family togethernessThe difference when we visit our childhood home is a built in sense of familiarity. My brother found the spot on the wall that he etched his undying devotion to a grade school crush. We walked around marveling how much smaller it seems today than when we were kids. We were threatened with punishment if we opened a door to a messy room. Though we laughed, we realized that mom's “Board of Education” still stings in our minds if not on our behinds. 

We surrounded ourselves with touchstones to the past, made memories of the present, and looked forward to the future. And that is the note to close this series. I'm looking forward to the future. 

This 18 post series will be expanded upon and compiled into a book. 

Projected availability is July 2017. 

December 20, 2016

You don't know me: Week 17

Here I am, reflecting on another week of pretend empty nest. Because at the particular moment of this writing, it's full. Plus one.

What I realize is the new normal, otherwise known as reality, is here to stay. From here on out, it will be coming and going, cars starting and stopping and parking. The door will revolve, and we will get glimpses of updates. At some point, we parents will no longer know who they hang out with or how often or what they do when they hang out.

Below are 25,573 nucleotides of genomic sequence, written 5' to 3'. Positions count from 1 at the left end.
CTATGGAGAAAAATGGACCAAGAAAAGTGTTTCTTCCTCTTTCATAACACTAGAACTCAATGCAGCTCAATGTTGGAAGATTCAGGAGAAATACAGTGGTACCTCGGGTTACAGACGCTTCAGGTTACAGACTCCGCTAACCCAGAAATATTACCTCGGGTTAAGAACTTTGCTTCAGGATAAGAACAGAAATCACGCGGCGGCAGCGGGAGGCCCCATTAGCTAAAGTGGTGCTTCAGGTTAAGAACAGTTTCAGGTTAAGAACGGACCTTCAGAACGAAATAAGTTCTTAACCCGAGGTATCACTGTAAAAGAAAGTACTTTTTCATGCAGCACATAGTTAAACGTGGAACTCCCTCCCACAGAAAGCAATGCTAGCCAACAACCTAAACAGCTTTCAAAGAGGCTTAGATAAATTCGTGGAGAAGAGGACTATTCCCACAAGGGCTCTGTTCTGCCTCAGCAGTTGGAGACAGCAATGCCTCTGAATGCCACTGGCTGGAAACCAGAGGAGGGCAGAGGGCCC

That's normal and good.

I spent a day with my mom yesterday and I see the generational parallel. I told her about the lives of the people she knows are my life long best friends and realize, it's conversation fodder. It's how we touch base. My relationship with my children is approaching that place.
moving together forwardMy oldest child's beau is visiting us. They met last summer while she was interning and have kept in touch long distance. He seems really nice though I think I made him uneasy with my questions. At least he was polite and answered each one. I kept apologizing for being nosy. But the fact remains, we no longer will have that built-in framework of familiarity. We do not have any common ground other than the one person we know in common, my child, Period.

Admittedly, it is a bit disconcerting to realize that I no longer bond with our children and their friends over a common teacher, town event, or local story. Their worlds grow when we aren't looking. They grow beyond what I know or relate to and that is okay.